Four per cent rent increases approved for Rotherham Council tenants

A four per cent rent increase for tenants in council properties has been passed by Rotherham Council.

Thursday, 13th January 2022, 3:53 pm
Updated Thursday, 13th January 2022, 4:50 pm

The increase would add an average of £3.09 per week to rent bills.

This is the maximum that rents can be increased in 2022/23 in line with the Government policy, and the average weekly council rent will rise from £75.45 to £78.54.

The proposals were presented to Rotherham full council yesterday (January 10).

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Rotherham council tenants set for rent increase

Councillor Amy Brookes, cabinet member for housing, told the meeting that the increase would allow the council to replace homes lost through the Right to Buy scheme, and maintain standards in council properties.

The rent rise would ‘enable the council to meet these priorities and to ensure long term viability over a 30 year period’.

Coun Brookes added that those in receipt of benefits, ‘will not be directly affected by increasing rents’, because their benefit entitlement will be adjusted to counter the increase.

He said: “This represents 68 per cent of households.”

Coun Brookes added that 200 council homes had already been delivered, and investment of £92 million from the scheme would help the council reach its target of 1000 new homes by 2026.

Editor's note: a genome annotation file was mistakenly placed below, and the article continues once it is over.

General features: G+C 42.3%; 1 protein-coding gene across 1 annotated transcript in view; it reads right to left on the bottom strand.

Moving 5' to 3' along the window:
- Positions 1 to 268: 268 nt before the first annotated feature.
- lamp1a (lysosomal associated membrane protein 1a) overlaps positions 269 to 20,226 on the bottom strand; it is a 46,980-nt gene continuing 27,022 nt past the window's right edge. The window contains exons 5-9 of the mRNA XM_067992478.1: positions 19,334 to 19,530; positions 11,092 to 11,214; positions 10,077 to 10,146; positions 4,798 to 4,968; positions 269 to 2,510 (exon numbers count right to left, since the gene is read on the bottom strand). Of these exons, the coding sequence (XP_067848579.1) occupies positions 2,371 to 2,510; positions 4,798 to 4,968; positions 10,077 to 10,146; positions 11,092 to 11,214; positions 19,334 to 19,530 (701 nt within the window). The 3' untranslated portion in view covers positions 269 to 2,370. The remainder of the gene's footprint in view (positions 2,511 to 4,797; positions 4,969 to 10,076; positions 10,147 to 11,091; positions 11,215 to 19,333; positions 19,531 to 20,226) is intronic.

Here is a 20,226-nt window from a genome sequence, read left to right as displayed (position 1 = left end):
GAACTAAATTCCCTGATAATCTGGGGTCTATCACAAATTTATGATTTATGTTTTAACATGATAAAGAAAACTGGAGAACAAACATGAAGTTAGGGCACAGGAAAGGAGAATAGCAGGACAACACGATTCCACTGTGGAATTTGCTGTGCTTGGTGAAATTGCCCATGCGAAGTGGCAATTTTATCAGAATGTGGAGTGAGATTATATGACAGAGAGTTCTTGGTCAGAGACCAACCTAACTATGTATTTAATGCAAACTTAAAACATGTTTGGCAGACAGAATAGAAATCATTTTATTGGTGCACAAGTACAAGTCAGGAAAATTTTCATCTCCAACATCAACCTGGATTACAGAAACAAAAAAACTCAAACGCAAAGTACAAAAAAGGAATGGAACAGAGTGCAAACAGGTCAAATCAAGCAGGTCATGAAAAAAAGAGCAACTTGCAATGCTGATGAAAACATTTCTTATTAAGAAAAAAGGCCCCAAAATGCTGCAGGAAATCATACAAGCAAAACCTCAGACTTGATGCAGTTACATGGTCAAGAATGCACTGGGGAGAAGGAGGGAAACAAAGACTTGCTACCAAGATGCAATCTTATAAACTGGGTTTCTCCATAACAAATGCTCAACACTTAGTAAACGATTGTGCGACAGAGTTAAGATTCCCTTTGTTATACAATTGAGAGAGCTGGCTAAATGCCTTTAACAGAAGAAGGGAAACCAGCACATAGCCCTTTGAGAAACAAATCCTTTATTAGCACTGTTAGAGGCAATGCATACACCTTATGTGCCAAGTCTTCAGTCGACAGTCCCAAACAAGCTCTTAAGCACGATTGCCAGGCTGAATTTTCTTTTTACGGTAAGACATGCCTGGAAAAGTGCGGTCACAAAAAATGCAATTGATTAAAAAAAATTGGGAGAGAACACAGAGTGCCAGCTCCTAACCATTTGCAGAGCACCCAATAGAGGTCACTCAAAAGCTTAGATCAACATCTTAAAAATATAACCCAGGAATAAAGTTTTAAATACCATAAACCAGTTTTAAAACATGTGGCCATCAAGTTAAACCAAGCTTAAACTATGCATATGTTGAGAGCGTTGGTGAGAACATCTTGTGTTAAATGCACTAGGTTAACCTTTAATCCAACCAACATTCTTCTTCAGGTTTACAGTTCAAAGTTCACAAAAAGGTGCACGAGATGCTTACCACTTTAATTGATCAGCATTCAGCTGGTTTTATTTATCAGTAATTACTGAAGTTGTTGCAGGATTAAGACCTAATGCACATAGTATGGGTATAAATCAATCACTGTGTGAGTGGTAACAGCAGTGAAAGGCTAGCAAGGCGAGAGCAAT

However, the rent rise did not receive cross party support.

Councillor Adam Carter, leader of the Rotherham Liberal Democrats, said the group wanted to see more council houses built, but added: “We don’t we agree with this rise. We think it should have been more moderate. There’s a real cost of living crisis in the moment.”

Councillor Emily Barley, leader of the Rotherham Conservatives opposed the rise, and said that the rise is ‘something that is directly under our control’.

Councillor Emma Hoddinott, Labour representative for Wickersley North told the meeting: “We still need to invest in people’s houses.

“As tempting it is to keep rents the same or try and lower them them, Actually, we still need to invest in the houses, they still need repairs.

“We still have a waiting list. Unfortunately, we do have to find the funding to do that.

“Two thirds of our tenants won’t pay the full increase.”

What else is rising?

As well as the rent increase, 1,270 residents who are part of community heating schemes also face a rising bill.

The council has proposed to increase the price per kilowatt hour (kWh) from 6.28p to 7.22p – a 15 per cent hike.

A report to the committee states that district heating charges would need to increase by up to 50 per cent, to cover ‘unprecedented increases in prices forgas and electricity’.

The scheme resulted in an overall deficit of £62k to the council during this financial year, and a deficit of around £80k is expected next year.

Shared ownership rents will increase by 5.4 per cent, and a two per cent increase in charges for garages and parking spaces, communal facilities, cooking gas and laundry facilities.